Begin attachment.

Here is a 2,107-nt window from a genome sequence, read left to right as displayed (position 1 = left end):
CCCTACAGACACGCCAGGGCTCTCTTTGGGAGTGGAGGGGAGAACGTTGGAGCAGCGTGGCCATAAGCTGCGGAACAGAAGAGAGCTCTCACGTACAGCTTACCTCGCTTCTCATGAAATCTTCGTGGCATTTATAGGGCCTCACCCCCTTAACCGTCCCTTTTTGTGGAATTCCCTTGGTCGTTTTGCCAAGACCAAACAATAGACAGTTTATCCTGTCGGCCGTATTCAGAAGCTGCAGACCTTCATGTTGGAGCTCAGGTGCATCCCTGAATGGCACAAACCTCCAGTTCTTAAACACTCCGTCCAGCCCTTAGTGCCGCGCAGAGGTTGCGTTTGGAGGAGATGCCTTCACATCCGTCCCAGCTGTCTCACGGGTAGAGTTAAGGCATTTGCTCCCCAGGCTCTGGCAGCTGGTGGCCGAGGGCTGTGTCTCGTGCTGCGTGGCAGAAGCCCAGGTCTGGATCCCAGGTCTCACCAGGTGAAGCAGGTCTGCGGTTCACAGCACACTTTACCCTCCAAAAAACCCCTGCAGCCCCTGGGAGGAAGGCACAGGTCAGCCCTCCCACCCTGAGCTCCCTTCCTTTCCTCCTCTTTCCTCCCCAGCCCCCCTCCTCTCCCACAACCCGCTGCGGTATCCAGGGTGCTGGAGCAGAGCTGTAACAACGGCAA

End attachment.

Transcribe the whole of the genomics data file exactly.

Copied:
Here is a 2,107-nt window from a genome sequence, read left to right as displayed (position 1 = left end):
CCCTACAGACACGCCAGGGCTCTCTTTGGGAGTGGAGGGGAGAACGTTGGAGCAGCGTGGCCATAAGCTGCGGAACAGAAGAGAGCTCTCACGTACAGCTTACCTCGCTTCTCATGAAATCTTCGTGGCATTTATAGGGCCTCACCCCCTTAACCGTCCCTTTTTGTGGAATTCCCTTGGTCGTTTTGCCAAGACCAAACAATAGACAGTTTATCCTGTCGGCCGTATTCAGAAGCTGCAGACCTTCATGTTGGAGCTCAGGTGCATCCCTGAATGGCACAAACCTCCAGTTCTTAAACACTCCGTCCAGCCCTTAGTGCCGCGCAGAGGTTGCGTTTGGAGGAGATGCCTTCACATCCGTCCCAGCTGTCTCACGGGTAGAGTTAAGGCATTTGCTCCCCAGGCTCTGGCAGCTGGTGGCCGAGGGCTGTGTCTCGTGCTGCGTGGCAGAAGCCCAGGTCTGGATCCCAGGTCTCACCAGGTGAAGCAGGTCTGCGGTTCACAGCACACTTTACCCTCCAAAAAACCCCTGCAGCCCCTGGGAGGAAGGCACAGGTCAGCCCTCCCACCCTGAGCTCCCTTCCTTTCCTCCTCTTTCCTCCCCAGCCCCCCTCCTCTCCCACAACCCGCTGCGGTATCCAGGGTGCTGGAGCAGAGCTGTAACAACGGCAA